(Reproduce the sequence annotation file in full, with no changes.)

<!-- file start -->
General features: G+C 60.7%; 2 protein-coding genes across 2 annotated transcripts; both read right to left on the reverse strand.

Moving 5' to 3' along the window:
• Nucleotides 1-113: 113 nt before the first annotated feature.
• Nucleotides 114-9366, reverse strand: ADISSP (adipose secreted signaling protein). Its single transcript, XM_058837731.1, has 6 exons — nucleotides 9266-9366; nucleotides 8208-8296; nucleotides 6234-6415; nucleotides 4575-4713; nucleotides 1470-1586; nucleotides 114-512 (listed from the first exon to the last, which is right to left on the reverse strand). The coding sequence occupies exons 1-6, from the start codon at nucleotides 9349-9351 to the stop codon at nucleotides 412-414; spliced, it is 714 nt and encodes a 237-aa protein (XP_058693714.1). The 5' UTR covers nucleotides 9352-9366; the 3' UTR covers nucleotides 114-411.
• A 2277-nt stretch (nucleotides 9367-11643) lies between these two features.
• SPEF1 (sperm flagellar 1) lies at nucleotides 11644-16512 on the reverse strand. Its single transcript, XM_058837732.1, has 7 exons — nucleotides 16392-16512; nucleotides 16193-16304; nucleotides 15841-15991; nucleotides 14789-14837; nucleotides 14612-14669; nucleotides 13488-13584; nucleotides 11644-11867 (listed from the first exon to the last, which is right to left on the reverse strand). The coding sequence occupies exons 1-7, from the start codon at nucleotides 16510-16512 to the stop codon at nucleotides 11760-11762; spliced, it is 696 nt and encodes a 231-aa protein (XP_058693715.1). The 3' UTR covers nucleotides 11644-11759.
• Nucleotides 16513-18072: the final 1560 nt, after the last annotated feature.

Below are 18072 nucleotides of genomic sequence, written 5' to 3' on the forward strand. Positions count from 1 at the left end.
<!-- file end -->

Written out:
General features: G+C 60.7%; 2 protein-coding genes across 2 annotated transcripts; both read right to left on the reverse strand.

Moving 5' to 3' along the window:
• Nucleotides 1-113: 113 nt before the first annotated feature.
• Nucleotides 114-9366, reverse strand: ADISSP (adipose secreted signaling protein). Its single transcript, XM_058837731.1, has 6 exons — nucleotides 9266-9366; nucleotides 8208-8296; nucleotides 6234-6415; nucleotides 4575-4713; nucleotides 1470-1586; nucleotides 114-512 (listed from the first exon to the last, which is right to left on the reverse strand). The coding sequence occupies exons 1-6, from the start codon at nucleotides 9349-9351 to the stop codon at nucleotides 412-414; spliced, it is 714 nt and encodes a 237-aa protein (XP_058693714.1). The 5' UTR covers nucleotides 9352-9366; the 3' UTR covers nucleotides 114-411.
• A 2277-nt stretch (nucleotides 9367-11643) lies between these two features.
• SPEF1 (sperm flagellar 1) lies at nucleotides 11644-16512 on the reverse strand. Its single transcript, XM_058837732.1, has 7 exons — nucleotides 16392-16512; nucleotides 16193-16304; nucleotides 15841-15991; nucleotides 14789-14837; nucleotides 14612-14669; nucleotides 13488-13584; nucleotides 11644-11867 (listed from the first exon to the last, which is right to left on the reverse strand). The coding sequence occupies exons 1-7, from the start codon at nucleotides 16510-16512 to the stop codon at nucleotides 11760-11762; spliced, it is 696 nt and encodes a 231-aa protein (XP_058693715.1). The 3' UTR covers nucleotides 11644-11759.
• Nucleotides 16513-18072: the final 1560 nt, after the last annotated feature.

Below are 18072 nucleotides of genomic sequence, written 5' to 3' on the forward strand. Positions count from 1 at the left end.